We recently made two rapid grants to demand justice for Jennifer Laude and Taja DeJesus. The first grant, in partnership with local Bay Area organization TGI Justice Project, supported a Die In at San Francisco City Hall and a press conference in February 2015. Both actions brought much needed attention to the murder of DeJesus, and other Trans and Gender Non-Conforming People of Color in the U.S.
The second grant will go to support an International People’s Tribunal in Washington D.C. from July 16 – 18, 2015. The tribunal will bring together 300 people from around the world to bring awareness to Jennifer Laude’s murder, along with other injustices, at a critical moment in her case. In addition, the tribunal seeks to connect the issue of violence against Trans women locally and globally by highlighting Laude’s death within the context of the murder of Trans and Gender Non-Conforming People in the U.S.
While today’s landmark decision in favor of love gives us much to celebrate, we ask that you take a moment to remember these two women, and the many other Trans and Gender Non-Conforming People of Color whose lives have been taken from us due to hate.
In addition to our role as a grantmaker, we also strive to be an advocate for the issues that we support. Today, we joined grantees, the Audre Lorde Project and Gabriela, along with other Trans and Gender Non-Conforming organizations and allies, for a Trans Day of Action march on the Christopher Street Pier in New York. Nearby, in front of the historic Stonewall Inn, people rallied to celebrate the Supreme Court ruling legalizing same-sex marriage. At one point the Trans Day of Action march walked past the Stonewall Inn, and the two groups faced each other, separated by a fence and a row of police.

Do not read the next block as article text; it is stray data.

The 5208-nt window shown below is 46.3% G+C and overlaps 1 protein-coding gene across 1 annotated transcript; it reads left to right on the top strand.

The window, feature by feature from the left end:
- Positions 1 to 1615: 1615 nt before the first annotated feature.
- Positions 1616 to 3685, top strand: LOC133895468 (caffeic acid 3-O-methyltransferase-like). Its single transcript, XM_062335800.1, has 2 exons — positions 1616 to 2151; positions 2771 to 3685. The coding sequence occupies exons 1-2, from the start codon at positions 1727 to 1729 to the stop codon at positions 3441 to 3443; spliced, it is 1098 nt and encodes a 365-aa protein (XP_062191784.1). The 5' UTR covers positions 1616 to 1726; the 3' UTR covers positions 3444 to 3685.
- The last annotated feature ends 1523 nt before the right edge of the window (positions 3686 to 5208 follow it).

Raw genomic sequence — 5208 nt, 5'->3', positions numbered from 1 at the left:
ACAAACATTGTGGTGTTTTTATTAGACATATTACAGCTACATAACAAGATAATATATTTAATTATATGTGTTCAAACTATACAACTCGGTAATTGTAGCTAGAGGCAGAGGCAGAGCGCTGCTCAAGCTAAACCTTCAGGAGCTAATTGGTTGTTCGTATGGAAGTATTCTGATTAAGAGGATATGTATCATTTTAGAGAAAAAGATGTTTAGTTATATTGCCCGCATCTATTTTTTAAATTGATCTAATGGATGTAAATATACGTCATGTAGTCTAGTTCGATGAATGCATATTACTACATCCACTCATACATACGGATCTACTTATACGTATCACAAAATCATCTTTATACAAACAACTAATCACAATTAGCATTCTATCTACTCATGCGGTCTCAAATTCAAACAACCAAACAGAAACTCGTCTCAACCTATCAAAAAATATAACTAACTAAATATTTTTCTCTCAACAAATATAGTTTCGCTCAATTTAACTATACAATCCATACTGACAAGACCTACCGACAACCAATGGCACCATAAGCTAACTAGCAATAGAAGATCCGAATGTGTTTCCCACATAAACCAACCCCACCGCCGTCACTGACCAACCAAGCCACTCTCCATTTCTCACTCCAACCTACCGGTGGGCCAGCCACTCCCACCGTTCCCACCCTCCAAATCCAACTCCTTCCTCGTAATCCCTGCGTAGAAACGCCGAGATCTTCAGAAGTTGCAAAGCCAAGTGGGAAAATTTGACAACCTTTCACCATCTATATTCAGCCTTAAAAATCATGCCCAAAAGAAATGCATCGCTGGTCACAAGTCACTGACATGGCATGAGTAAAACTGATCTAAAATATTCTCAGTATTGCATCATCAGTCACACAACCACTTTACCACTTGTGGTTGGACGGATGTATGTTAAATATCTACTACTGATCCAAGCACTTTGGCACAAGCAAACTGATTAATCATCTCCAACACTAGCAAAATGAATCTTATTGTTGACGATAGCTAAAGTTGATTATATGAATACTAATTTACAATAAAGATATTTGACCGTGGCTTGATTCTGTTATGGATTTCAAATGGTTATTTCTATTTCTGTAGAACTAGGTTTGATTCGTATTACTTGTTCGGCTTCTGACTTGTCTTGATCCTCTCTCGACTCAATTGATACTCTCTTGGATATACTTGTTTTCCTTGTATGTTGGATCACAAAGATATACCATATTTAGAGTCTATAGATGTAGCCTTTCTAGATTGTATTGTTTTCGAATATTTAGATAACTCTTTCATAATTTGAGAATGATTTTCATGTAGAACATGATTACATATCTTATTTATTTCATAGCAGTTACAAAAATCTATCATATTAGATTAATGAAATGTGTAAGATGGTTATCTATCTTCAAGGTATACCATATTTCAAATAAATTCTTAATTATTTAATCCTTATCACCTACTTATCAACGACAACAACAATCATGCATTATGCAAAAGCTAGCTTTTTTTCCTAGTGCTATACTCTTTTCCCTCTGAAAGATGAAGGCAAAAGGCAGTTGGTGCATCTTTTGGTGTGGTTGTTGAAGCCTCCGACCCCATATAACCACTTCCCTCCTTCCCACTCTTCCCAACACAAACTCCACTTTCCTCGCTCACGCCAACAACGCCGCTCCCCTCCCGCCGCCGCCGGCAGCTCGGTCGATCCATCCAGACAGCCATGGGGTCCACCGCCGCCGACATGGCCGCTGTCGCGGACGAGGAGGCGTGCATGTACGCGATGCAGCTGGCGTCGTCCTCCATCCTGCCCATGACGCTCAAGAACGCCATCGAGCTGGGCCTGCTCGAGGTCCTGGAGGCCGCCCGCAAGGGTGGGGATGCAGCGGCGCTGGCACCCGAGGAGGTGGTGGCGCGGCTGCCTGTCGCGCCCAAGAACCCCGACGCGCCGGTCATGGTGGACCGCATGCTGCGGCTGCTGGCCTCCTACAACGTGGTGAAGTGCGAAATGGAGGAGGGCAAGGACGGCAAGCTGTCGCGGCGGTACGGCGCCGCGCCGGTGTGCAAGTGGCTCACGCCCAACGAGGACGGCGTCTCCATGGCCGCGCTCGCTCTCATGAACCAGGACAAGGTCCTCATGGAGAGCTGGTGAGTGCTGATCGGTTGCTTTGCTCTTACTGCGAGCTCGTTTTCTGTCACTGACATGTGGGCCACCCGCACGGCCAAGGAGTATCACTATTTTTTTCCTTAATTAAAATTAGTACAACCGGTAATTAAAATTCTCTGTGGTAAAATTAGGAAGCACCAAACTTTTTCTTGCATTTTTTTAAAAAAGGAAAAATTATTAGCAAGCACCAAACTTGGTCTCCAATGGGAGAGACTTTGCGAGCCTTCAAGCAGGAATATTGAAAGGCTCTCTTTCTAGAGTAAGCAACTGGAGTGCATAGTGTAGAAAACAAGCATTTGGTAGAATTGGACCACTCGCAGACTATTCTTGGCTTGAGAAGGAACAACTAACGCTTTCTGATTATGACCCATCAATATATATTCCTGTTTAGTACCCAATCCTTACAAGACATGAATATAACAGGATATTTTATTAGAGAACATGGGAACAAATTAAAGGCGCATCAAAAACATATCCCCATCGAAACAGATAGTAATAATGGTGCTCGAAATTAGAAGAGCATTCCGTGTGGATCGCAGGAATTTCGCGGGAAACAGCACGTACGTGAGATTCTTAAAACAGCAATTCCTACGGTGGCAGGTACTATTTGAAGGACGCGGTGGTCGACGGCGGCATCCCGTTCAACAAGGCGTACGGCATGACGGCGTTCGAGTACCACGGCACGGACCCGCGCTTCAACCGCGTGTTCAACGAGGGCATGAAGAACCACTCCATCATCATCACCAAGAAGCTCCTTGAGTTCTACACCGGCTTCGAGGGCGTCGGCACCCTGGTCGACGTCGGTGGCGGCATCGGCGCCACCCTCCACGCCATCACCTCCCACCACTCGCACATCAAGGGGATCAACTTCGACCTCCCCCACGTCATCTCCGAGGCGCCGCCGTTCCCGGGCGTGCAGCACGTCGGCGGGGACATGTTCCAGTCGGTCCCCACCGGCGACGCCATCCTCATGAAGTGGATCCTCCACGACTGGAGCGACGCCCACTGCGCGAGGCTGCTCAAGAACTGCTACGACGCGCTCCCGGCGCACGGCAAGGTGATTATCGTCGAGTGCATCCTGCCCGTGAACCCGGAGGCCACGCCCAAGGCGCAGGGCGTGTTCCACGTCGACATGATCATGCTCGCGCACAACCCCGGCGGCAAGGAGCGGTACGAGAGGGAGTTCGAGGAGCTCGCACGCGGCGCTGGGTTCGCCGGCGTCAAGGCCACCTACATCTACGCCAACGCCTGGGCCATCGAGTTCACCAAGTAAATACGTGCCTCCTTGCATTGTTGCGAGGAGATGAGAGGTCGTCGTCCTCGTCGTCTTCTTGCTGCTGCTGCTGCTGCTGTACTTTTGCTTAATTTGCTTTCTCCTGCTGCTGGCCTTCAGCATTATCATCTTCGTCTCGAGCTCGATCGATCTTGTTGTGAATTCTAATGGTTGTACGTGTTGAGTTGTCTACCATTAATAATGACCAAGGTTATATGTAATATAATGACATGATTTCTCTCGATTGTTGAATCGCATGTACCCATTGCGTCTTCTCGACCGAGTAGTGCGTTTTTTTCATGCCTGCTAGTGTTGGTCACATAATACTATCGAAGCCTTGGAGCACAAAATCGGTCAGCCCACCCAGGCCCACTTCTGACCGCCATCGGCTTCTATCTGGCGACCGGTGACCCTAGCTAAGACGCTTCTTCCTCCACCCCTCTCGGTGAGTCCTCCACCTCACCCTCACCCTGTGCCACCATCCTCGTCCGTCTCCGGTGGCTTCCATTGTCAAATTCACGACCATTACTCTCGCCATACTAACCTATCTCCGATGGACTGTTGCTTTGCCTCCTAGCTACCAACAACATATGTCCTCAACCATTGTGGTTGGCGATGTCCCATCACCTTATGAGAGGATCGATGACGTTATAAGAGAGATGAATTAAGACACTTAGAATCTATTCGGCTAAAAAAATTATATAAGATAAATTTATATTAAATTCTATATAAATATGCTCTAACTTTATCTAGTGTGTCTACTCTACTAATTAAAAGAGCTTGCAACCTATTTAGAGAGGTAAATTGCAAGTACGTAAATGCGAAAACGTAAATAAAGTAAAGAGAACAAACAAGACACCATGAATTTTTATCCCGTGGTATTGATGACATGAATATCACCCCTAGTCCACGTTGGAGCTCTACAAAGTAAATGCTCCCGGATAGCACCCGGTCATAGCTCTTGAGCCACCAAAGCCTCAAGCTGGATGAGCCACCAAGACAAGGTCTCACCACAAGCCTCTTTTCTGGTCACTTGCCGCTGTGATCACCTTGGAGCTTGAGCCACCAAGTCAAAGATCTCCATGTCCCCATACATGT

What happens to our movements when we walk past each other, separated by multiple barriers? How do we mobilize for an uncompromisingly intersectional, holistic, and transformative agenda, and at the same time, celebrate victories along the way, even if these victories fall short of our ultimate vision of liberation?
Urgent Action Fund Board Member Charlotte Bunch describes revolution as a “symphony of liberations,” in which diverse movements for justice come together, each playing a vital role. As we advance towards justice, let us remove the fences that separate us and stand together in unity, with deep empathy and solidarity. Only then, in the words of a different group of Supremes, will we have a chance to hear a symphony.
The Trans Day of Action event ended with the powerful call: “We must love and protect each other.” Different movements and tactics can indeed strengthen each other, but only if we commit to practicing loving and protecting each other across these movements as well.
Now, more than ever, each of us has a responsibility to speak out against the ongoing discrimination and violence against Trans and Gender Non-Conforming People, in the U.S. and globally, and lift up their voices in demanding that all people may live free from discrimination.